Patients with chronic hepatitis B in Europe have gained the first new treatment option in nearly 10 years following the approval of Gilead's Vemlidy.

The active substance of Vemlidy is tenofovir alafenamide (TAF), a novel, targeted prodrug of tenofovir with high antiviral efficacy similar to Gilead's Viread (tenofovir disoproxil fumarate; TDF) at one-tenth of the dose. Because TAF enters cells more efficiently than TDF it can be given at a lower dose, massively reducing the amount of tenofovir present in the bloodstream.

According to Gilead, TAF also demonstrated in clinical trials improvements in surrogate laboratory markers of renal and bone safety compared to TDF, with patients experiencing a significantly smaller mean percentage decrease from baseline in hip and spine bone mineral density at week 48, highlighting further potential advantages.

More than 14 million people in Europe currently live with chronic hepatitis B infection and more than 1 million Europeans are newly infected with the virus each year.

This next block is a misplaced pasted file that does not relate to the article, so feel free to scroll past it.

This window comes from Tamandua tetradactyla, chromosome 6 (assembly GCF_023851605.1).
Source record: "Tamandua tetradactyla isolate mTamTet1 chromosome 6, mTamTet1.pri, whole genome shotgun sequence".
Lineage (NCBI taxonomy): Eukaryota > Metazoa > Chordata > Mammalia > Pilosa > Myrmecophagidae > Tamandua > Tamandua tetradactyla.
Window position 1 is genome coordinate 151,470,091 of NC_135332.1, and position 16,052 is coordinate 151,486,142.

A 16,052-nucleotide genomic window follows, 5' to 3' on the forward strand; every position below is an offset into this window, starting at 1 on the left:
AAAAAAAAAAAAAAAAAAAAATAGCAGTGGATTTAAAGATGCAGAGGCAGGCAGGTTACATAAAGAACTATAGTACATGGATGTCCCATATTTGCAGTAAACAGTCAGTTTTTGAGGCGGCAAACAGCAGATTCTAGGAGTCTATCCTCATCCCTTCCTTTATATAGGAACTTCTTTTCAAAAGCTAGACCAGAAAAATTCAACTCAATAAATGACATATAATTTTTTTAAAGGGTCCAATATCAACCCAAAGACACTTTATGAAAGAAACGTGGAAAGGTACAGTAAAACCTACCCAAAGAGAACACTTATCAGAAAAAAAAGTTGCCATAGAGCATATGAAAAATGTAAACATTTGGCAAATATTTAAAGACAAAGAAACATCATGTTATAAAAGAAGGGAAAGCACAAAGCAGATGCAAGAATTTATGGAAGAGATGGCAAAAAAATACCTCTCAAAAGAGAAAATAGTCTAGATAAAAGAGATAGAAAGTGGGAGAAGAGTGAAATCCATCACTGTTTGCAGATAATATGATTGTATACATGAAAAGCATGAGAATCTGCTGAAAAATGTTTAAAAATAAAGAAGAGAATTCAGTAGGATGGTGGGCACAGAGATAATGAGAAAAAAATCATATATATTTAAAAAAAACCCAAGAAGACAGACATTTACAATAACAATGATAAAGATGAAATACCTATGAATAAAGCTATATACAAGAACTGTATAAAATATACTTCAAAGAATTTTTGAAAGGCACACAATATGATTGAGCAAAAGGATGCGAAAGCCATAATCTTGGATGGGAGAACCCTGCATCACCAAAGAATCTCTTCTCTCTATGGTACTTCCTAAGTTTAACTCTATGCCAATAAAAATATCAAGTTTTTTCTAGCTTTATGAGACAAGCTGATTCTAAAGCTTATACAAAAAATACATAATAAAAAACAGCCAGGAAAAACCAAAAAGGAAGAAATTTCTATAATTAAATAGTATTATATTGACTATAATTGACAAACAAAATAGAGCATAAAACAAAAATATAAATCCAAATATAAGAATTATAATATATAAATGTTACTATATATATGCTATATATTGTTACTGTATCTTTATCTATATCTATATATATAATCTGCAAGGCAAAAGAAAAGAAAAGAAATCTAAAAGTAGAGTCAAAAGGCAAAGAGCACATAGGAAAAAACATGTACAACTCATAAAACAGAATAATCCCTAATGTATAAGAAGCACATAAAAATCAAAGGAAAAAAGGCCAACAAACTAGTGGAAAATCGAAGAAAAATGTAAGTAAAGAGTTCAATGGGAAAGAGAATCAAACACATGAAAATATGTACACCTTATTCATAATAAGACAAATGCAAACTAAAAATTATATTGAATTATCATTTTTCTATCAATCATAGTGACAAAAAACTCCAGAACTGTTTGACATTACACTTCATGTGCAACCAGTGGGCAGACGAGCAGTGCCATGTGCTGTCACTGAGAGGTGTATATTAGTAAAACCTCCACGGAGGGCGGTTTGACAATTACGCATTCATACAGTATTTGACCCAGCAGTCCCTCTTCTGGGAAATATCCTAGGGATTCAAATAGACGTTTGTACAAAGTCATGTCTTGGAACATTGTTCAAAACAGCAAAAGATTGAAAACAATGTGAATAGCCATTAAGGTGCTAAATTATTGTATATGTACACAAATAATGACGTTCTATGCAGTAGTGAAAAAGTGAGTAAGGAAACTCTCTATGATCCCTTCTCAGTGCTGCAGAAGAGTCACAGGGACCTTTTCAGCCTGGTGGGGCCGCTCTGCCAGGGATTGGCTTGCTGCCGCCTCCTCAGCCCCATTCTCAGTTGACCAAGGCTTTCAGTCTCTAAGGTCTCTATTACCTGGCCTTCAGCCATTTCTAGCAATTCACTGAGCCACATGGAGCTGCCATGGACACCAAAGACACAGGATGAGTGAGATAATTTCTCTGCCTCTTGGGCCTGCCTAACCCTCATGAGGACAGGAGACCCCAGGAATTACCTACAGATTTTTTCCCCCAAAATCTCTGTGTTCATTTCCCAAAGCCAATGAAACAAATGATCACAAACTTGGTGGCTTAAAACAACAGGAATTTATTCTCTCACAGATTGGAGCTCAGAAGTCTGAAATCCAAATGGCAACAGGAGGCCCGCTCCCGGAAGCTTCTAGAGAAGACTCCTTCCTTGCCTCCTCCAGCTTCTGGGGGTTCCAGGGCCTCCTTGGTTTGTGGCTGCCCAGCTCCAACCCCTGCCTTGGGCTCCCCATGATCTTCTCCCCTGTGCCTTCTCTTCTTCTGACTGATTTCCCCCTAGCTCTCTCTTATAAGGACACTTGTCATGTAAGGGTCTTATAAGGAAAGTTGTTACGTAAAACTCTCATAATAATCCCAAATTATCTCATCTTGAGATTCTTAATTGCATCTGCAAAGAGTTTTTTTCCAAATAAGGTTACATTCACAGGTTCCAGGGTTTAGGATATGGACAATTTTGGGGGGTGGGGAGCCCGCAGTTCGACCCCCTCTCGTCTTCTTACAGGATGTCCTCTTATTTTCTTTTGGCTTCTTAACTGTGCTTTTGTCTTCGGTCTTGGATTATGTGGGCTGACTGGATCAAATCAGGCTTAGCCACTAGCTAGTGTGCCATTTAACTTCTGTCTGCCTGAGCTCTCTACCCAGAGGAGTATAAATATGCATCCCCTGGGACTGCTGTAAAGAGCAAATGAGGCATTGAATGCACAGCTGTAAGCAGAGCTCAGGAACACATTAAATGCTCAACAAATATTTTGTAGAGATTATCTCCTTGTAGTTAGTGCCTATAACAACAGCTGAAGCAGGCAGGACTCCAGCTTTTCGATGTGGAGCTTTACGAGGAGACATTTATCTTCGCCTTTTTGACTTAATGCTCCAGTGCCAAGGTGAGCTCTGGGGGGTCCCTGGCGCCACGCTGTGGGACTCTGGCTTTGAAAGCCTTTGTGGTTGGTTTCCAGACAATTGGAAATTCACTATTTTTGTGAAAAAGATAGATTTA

Vemlidy's approval "marks a step forward in the management of a progressive, life-threatening disease," noted Professor Pietro Lampertico, head of the Gastroenterology and Hepatology Division at the University of Milan, Italy.

"Treating a lifelong disease such as chronic hepatitis B can present challenges as patients age, and the improvements in bone and renal laboratory safety parameters demonstrated by TAF compared to TDF allows it to provide an important new option for patients."

The once-daily pill is approved to treat the infection in adults and adolescents aged 12 years and older with body weight at least 35 kg.